We’ve ranted about the encroachment of hospital and health system owned specialty pharmacies more times that one can count. The growth of these organizations seemed unabated…. till recently. We’ve noticed more scrutiny of these arrangements as noted in the article below.
The article points out a number of concerns with how the specialty pharmacies are structured. As we’ve read in previous news reports, many of these entities are owned but not always operated by the hospital or heath system…. and therein lies the rub. Contracting with a third-party specialty pharmacy management company poses a set of legal and regulatory issues that hospital and health-system compliance departments will have to expertly navigate. It’s time for hospitals that are involved in these ventures to make sure that the reimbursement models they implement with third-party companies comply with both federal laws and state laws…. particularly as relates to percentage-based fee arrangements and joint ventures.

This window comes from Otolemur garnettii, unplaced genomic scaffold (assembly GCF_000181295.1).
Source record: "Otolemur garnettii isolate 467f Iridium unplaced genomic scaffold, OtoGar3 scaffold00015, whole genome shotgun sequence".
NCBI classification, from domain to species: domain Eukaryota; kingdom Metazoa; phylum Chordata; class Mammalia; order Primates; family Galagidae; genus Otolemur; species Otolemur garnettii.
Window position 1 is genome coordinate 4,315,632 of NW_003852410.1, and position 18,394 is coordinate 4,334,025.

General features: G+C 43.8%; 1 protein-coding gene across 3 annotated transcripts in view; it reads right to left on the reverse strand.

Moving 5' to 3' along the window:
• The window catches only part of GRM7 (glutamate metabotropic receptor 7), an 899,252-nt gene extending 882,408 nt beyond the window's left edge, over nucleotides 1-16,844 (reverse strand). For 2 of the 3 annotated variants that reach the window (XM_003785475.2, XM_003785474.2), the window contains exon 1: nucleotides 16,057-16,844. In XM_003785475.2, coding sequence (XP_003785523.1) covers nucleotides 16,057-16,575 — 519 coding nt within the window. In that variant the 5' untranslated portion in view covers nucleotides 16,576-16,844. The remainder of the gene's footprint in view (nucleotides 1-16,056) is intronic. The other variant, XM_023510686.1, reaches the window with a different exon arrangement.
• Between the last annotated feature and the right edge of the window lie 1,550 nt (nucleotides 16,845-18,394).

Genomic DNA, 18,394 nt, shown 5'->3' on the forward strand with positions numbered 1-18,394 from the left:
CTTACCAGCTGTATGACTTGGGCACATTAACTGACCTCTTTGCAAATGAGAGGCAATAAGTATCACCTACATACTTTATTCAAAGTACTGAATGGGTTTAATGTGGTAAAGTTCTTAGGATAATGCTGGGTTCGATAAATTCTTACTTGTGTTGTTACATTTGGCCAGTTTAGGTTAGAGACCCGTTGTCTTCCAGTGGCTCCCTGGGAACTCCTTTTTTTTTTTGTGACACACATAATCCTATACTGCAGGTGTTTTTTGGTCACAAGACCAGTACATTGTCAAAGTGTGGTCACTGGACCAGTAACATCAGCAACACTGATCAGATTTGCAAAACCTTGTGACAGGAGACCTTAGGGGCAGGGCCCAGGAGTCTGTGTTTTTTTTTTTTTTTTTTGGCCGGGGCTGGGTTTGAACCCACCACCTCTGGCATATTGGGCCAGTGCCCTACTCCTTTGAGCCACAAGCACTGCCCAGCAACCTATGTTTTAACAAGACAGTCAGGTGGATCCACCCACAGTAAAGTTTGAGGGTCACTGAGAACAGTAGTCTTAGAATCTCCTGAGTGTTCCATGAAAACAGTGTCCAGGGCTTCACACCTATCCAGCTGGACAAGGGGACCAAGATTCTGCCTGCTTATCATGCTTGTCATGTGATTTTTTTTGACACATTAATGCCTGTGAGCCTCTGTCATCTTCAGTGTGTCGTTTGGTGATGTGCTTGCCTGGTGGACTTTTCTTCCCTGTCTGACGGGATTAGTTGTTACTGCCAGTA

At the heart of the debate are a host of anti-kickback statutes. These have been the bane of many a health care organization from a solo physician practice to mega, integrated delivery systems that have frequently resulted in big fines. But anti-kickback is often difficult to define, especially when it is being applied to new business models such as owned but not operated specialty pharmacies.
Outsourcing Speciality Pharmacy Expertise? Warnings to Heed
As more health systems enter the specialty pharmacy space, many are using an outside third-party entity to manage their on-site specialty pharmacies. Although the arrangements offer many benefits, stakeholders need to be ready for state and federal scrutiny surrounding anti-kickback statutes, reimbursement and other compliance issues that could derail these arrangements if they are not managed proactively.